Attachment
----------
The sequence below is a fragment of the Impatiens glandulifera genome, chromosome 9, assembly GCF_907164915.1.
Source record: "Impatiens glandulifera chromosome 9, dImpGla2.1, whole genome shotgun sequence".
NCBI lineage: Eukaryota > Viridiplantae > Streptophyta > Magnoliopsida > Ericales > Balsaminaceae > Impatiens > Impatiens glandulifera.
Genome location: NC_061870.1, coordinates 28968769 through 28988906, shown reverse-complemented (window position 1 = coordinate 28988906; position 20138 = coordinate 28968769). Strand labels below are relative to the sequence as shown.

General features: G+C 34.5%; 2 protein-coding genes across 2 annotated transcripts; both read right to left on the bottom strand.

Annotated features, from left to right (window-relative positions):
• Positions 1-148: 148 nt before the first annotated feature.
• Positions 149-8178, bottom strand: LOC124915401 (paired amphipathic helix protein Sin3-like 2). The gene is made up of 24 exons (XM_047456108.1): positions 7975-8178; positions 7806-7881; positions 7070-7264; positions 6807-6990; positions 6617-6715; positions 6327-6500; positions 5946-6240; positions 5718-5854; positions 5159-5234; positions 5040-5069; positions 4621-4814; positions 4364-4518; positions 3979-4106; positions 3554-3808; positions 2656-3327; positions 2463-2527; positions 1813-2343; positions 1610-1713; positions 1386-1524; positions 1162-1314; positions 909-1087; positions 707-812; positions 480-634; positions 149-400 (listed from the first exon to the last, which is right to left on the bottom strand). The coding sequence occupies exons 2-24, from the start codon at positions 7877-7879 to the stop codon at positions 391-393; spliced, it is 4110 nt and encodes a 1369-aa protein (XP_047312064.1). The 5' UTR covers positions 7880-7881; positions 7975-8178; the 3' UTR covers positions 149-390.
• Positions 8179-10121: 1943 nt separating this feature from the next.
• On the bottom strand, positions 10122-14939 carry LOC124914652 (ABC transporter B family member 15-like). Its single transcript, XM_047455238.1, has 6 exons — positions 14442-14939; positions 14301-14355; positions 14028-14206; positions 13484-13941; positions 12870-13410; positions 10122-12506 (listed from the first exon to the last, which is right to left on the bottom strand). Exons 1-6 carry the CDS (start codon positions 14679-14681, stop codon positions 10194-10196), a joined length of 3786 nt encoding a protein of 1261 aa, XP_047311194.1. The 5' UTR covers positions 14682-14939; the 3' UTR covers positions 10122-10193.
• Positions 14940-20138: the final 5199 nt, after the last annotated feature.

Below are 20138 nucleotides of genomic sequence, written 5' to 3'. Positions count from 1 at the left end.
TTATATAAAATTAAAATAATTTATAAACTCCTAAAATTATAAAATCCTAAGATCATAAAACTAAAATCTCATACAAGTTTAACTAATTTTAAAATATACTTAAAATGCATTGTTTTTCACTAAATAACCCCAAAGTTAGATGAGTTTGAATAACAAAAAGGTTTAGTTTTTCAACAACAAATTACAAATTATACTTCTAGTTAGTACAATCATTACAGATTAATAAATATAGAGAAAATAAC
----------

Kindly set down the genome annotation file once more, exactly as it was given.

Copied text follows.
The sequence below is a fragment of the Impatiens glandulifera genome, chromosome 9, assembly GCF_907164915.1.
Source record: "Impatiens glandulifera chromosome 9, dImpGla2.1, whole genome shotgun sequence".
NCBI lineage: Eukaryota > Viridiplantae > Streptophyta > Magnoliopsida > Ericales > Balsaminaceae > Impatiens > Impatiens glandulifera.
Genome location: NC_061870.1, coordinates 28968769 through 28988906, shown reverse-complemented (window position 1 = coordinate 28988906; position 20138 = coordinate 28968769). Strand labels below are relative to the sequence as shown.

General features: G+C 34.5%; 2 protein-coding genes across 2 annotated transcripts; both read right to left on the bottom strand.

Annotated features, from left to right (window-relative positions):
• Positions 1-148: 148 nt before the first annotated feature.
• Positions 149-8178, bottom strand: LOC124915401 (paired amphipathic helix protein Sin3-like 2). The gene is made up of 24 exons (XM_047456108.1): positions 7975-8178; positions 7806-7881; positions 7070-7264; positions 6807-6990; positions 6617-6715; positions 6327-6500; positions 5946-6240; positions 5718-5854; positions 5159-5234; positions 5040-5069; positions 4621-4814; positions 4364-4518; positions 3979-4106; positions 3554-3808; positions 2656-3327; positions 2463-2527; positions 1813-2343; positions 1610-1713; positions 1386-1524; positions 1162-1314; positions 909-1087; positions 707-812; positions 480-634; positions 149-400 (listed from the first exon to the last, which is right to left on the bottom strand). The coding sequence occupies exons 2-24, from the start codon at positions 7877-7879 to the stop codon at positions 391-393; spliced, it is 4110 nt and encodes a 1369-aa protein (XP_047312064.1). The 5' UTR covers positions 7880-7881; positions 7975-8178; the 3' UTR covers positions 149-390.
• Positions 8179-10121: 1943 nt separating this feature from the next.
• On the bottom strand, positions 10122-14939 carry LOC124914652 (ABC transporter B family member 15-like). Its single transcript, XM_047455238.1, has 6 exons — positions 14442-14939; positions 14301-14355; positions 14028-14206; positions 13484-13941; positions 12870-13410; positions 10122-12506 (listed from the first exon to the last, which is right to left on the bottom strand). Exons 1-6 carry the CDS (start codon positions 14679-14681, stop codon positions 10194-10196), a joined length of 3786 nt encoding a protein of 1261 aa, XP_047311194.1. The 5' UTR covers positions 14682-14939; the 3' UTR covers positions 10122-10193.
• Positions 14940-20138: the final 5199 nt, after the last annotated feature.

Below are 20138 nucleotides of genomic sequence, written 5' to 3'. Positions count from 1 at the left end.
TTATATAAAATTAAAATAATTTATAAACTCCTAAAATTATAAAATCCTAAGATCATAAAACTAAAATCTCATACAAGTTTAACTAATTTTAAAATATACTTAAAATGCATTGTTTTTCACTAAATAACCCCAAAGTTAGATGAGTTTGAATAACAAAAAGGTTTAGTTTTTCAACAACAAATTACAAATTATACTTCTAGTTAGTACAATCATTACAGATTAATAAATATAGAGAAAATAAC